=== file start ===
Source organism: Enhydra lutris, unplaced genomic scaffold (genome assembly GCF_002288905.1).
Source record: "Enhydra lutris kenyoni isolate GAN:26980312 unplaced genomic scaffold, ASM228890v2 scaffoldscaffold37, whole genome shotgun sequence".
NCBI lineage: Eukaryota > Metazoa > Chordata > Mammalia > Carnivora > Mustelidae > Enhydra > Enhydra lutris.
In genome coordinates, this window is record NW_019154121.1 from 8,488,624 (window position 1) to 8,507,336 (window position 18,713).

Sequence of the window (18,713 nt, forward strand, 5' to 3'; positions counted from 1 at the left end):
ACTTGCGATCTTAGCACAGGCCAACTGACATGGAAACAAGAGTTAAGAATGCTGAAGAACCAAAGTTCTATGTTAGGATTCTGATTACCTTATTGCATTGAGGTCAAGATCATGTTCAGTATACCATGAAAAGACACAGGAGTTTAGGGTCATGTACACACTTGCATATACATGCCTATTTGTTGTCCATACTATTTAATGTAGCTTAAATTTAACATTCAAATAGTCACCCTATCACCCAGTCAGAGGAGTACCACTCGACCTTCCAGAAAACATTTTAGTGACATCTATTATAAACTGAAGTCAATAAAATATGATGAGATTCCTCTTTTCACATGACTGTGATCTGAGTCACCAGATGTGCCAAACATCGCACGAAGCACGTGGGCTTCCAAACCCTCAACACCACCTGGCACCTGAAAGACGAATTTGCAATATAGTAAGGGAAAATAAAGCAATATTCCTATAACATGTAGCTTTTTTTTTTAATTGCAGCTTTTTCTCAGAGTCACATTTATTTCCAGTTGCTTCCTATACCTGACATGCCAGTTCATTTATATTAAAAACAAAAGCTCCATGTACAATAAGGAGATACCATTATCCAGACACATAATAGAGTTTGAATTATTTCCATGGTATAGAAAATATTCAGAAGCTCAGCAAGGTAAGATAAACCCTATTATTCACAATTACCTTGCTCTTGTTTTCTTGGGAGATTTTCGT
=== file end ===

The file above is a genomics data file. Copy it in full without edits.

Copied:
Source organism: Enhydra lutris, unplaced genomic scaffold (genome assembly GCF_002288905.1).
Source record: "Enhydra lutris kenyoni isolate GAN:26980312 unplaced genomic scaffold, ASM228890v2 scaffoldscaffold37, whole genome shotgun sequence".
NCBI lineage: Eukaryota > Metazoa > Chordata > Mammalia > Carnivora > Mustelidae > Enhydra > Enhydra lutris.
In genome coordinates, this window is record NW_019154121.1 from 8,488,624 (window position 1) to 8,507,336 (window position 18,713).

Sequence of the window (18,713 nt, forward strand, 5' to 3'; positions counted from 1 at the left end):
ACTTGCGATCTTAGCACAGGCCAACTGACATGGAAACAAGAGTTAAGAATGCTGAAGAACCAAAGTTCTATGTTAGGATTCTGATTACCTTATTGCATTGAGGTCAAGATCATGTTCAGTATACCATGAAAAGACACAGGAGTTTAGGGTCATGTACACACTTGCATATACATGCCTATTTGTTGTCCATACTATTTAATGTAGCTTAAATTTAACATTCAAATAGTCACCCTATCACCCAGTCAGAGGAGTACCACTCGACCTTCCAGAAAACATTTTAGTGACATCTATTATAAACTGAAGTCAATAAAATATGATGAGATTCCTCTTTTCACATGACTGTGATCTGAGTCACCAGATGTGCCAAACATCGCACGAAGCACGTGGGCTTCCAAACCCTCAACACCACCTGGCACCTGAAAGACGAATTTGCAATATAGTAAGGGAAAATAAAGCAATATTCCTATAACATGTAGCTTTTTTTTTTAATTGCAGCTTTTTCTCAGAGTCACATTTATTTCCAGTTGCTTCCTATACCTGACATGCCAGTTCATTTATATTAAAAACAAAAGCTCCATGTACAATAAGGAGATACCATTATCCAGACACATAATAGAGTTTGAATTATTTCCATGGTATAGAAAATATTCAGAAGCTCAGCAAGGTAAGATAAACCCTATTATTCACAATTACCTTGCTCTTGTTTTCTTGGGAGATTTTCGT